New Tools Enabling The Internet of Things

Lots of innovation will be required across multiple ecosystems, keeping us busy for years to come.


Last week I attended CDNLive Boston as a speaker and was really looking forward to the keynote given by Samuel H. Fuller, CTO and VP of R&D at Analog Devices, called “The Third Exponential Wave and the Challenges Ahead”. It was great to see, re-affirmed by Dr. Fuller, a lot of my thoughts about the Internet of Things and how it requires new tools in EDA. This, by the way, conveniently translates into me being safer by the day to be able to bring my 9-year-old daughter to school, assuming EDA will keep me around in it for a bit longer.

Dr. Fuller opened the presentation with the statement that, in his view, we are at an important inflection point in time, offering the semiconductor and EDA industries the potential to make a real difference and deliver unique value to customers. This could provide the spark to allow the industry to break out of the +/- 3% growth rates in semiconductors and lead to the creation of new products and EDA tool flows.

A brief recap of the past characterized the last two waves along the axes of computing, networking and applications, leading to the picture in this post below showing some key devices and their reach as “installed base” over time.

The first wave was characterized by centralized computing combined with centralized data and signal processing, lasting really from the 1960s to the 1990s. On the networking side it used circuits switching, and, yep, there it was, on the screen, my old acoustic coupler with which I connected my Commodore 64. Those were the days! Applications were written using programming languages like Cobol and Fortran.

The second wave, from the 1990s to the last decade leading up to 2010, was characterized by personal computing, combined with the invention of packet switching networks and personal productivity apps like Visicalc, combined with Web access.

In the third wave, the one upon which we will embark, computing becomes focused on pervasive sensing, creating massive data. Wireless networks become ubiquitous, enabling data to be shuffled in from every point, enabling “big data” analytics.


Dr. Fuller then proceeded to outline four critical enablers for the industry to ride the third exponential wave – low power, security, multi-die products, and embedded analytics.

Low power is a pervasive issue from the edge-node devices that may be remote from power sources, may have limited ability for battery replacement, or may even rely on energy harvesting through the networks transmitting the data to the servers in the cloud that today already consume 2% of energy in the US. The big data analytics we are looking at going forward will require 10X to 100X of today’s compute power, but can hardly consume 20% or more than 100% of energy in the US. Key focal areas for low power will be edge devices designed in the microwatt age with sub-threshold circuits, aggressive power and clock gating or even asynchronous circuitry, network protocols that reduce power consumption with low duty cycles, ultra-low standby and efficient packets, as well as radical reductions of the required joules per computation.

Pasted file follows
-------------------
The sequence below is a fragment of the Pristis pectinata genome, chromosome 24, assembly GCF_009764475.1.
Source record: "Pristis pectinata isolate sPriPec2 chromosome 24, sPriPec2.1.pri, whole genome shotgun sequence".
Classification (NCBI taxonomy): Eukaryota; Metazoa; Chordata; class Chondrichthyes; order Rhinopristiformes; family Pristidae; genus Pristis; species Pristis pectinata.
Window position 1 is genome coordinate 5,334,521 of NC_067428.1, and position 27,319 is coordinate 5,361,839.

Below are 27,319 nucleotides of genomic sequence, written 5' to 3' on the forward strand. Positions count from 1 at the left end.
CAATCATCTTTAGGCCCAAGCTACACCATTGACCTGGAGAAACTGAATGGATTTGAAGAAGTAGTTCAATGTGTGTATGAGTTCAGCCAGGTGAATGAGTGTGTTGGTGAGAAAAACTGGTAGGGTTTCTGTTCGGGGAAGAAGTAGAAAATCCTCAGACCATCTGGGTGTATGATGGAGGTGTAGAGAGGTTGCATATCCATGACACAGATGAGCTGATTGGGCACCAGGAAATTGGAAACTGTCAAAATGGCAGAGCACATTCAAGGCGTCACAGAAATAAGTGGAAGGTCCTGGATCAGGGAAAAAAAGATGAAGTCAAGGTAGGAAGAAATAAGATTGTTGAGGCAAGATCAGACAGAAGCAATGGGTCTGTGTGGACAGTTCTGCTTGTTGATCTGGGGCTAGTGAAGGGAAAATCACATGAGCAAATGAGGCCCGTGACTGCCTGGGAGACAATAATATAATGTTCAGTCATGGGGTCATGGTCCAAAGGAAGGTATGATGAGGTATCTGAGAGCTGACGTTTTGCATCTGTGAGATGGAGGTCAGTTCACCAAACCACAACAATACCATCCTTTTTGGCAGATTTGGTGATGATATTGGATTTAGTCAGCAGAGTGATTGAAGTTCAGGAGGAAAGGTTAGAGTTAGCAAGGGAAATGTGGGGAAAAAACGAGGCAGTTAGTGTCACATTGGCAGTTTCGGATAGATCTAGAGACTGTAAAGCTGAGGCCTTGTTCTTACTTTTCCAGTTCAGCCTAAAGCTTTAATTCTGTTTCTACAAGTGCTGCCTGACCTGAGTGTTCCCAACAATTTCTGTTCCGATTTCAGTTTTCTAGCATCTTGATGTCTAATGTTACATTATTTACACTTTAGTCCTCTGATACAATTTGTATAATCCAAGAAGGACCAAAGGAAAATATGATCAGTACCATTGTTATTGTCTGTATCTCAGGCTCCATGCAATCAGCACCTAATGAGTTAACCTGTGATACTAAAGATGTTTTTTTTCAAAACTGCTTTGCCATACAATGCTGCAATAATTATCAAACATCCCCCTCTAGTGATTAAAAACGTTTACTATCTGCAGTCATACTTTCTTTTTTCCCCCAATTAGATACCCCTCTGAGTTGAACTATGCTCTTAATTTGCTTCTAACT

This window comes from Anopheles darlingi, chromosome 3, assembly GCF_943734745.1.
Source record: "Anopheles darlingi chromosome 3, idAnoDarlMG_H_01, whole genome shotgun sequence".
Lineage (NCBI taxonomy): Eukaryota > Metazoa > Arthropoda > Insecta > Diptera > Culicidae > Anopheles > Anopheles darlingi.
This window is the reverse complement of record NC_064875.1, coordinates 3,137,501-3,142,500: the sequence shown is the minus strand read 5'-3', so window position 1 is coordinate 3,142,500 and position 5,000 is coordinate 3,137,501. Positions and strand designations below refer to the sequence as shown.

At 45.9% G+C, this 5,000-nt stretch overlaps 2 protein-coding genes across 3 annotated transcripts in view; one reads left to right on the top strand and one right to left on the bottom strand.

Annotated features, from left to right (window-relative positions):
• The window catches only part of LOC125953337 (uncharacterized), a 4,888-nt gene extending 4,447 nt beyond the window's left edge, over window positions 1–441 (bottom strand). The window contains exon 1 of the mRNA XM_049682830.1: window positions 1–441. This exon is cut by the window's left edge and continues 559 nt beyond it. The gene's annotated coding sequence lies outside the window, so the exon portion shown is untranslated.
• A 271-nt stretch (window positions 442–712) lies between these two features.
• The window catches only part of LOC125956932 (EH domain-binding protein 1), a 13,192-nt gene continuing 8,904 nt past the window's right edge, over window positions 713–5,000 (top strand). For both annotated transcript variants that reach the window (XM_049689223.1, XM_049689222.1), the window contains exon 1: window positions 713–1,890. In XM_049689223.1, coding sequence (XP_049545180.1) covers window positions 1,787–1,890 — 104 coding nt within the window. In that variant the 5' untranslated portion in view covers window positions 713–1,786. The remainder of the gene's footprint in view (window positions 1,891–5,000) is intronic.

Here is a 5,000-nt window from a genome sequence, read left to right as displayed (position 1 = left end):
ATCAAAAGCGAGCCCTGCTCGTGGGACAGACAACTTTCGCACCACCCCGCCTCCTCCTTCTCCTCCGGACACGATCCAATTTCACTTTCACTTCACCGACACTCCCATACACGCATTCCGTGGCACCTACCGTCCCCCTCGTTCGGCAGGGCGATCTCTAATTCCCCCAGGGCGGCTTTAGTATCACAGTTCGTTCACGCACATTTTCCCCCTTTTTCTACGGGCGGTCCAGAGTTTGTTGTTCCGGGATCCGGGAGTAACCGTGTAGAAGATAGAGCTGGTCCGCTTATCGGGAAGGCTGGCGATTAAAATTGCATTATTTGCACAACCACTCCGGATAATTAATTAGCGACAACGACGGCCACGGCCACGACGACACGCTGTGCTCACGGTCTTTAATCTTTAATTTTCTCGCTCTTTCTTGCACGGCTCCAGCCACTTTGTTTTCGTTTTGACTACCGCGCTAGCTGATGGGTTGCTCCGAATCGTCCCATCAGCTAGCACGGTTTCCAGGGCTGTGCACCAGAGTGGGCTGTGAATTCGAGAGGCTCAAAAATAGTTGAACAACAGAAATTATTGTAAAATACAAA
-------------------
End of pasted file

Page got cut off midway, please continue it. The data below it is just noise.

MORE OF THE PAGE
Security is equally pervasive across all areas of the Internet of Things. Dr. Fuller pointed out that encrypted communication for a secure network will be necessary but not sufficient. The combination of sensor and actuator network and the cloud need to be secure, and just like there are certification processes today for robustness, there will likely be certification processes for security. This confirmed some of my previous thoughts, as I discussed in “Are Value and Security Needs Misaligned in the IoT?” and “IoT – Is Security Impeding Development of the IoT?”, as well as in “Securing the Internet of Things”.

Multi-die products are one area in which Dr. Fuller pointed to the need for new EDA tools and flows. Digital signal processing, analog processing, multi-voltage power management blocks, and MEMs transducers will have to be combined into single packaged semiconductor products to enable minimized interconnect parasitics and size, delivering a full solution to customers.

The fourth critical driver, embedded analytics, is based on the realization that the analytics itself will also be distributed across the different areas of the IoT. Local, embedded processing analytics will be required at the edge nodes because of low latency requirements, local optimizations, and safety. Mid-level cloud and server processing and analytics will enable sensor fusion, machine-to-machine communication, and site optimizations. Finally, enterprise cloud processing and analytics will be required for supply chain optimizations, and will allow detection of and adjustments to shifts in markets and the environment.

Lots of challenges lie ahead for the semiconductor and EDA industries to sink their teeth into, and as I had previously outlined in “Internet of Things (IoT) and EDA” and “The Importance of Ecosystems in the Internet of Things Era”, quite a lot of innovation will be required across several types of ecosystems. This will keep us busy for years to come, which is good news for my daughters school …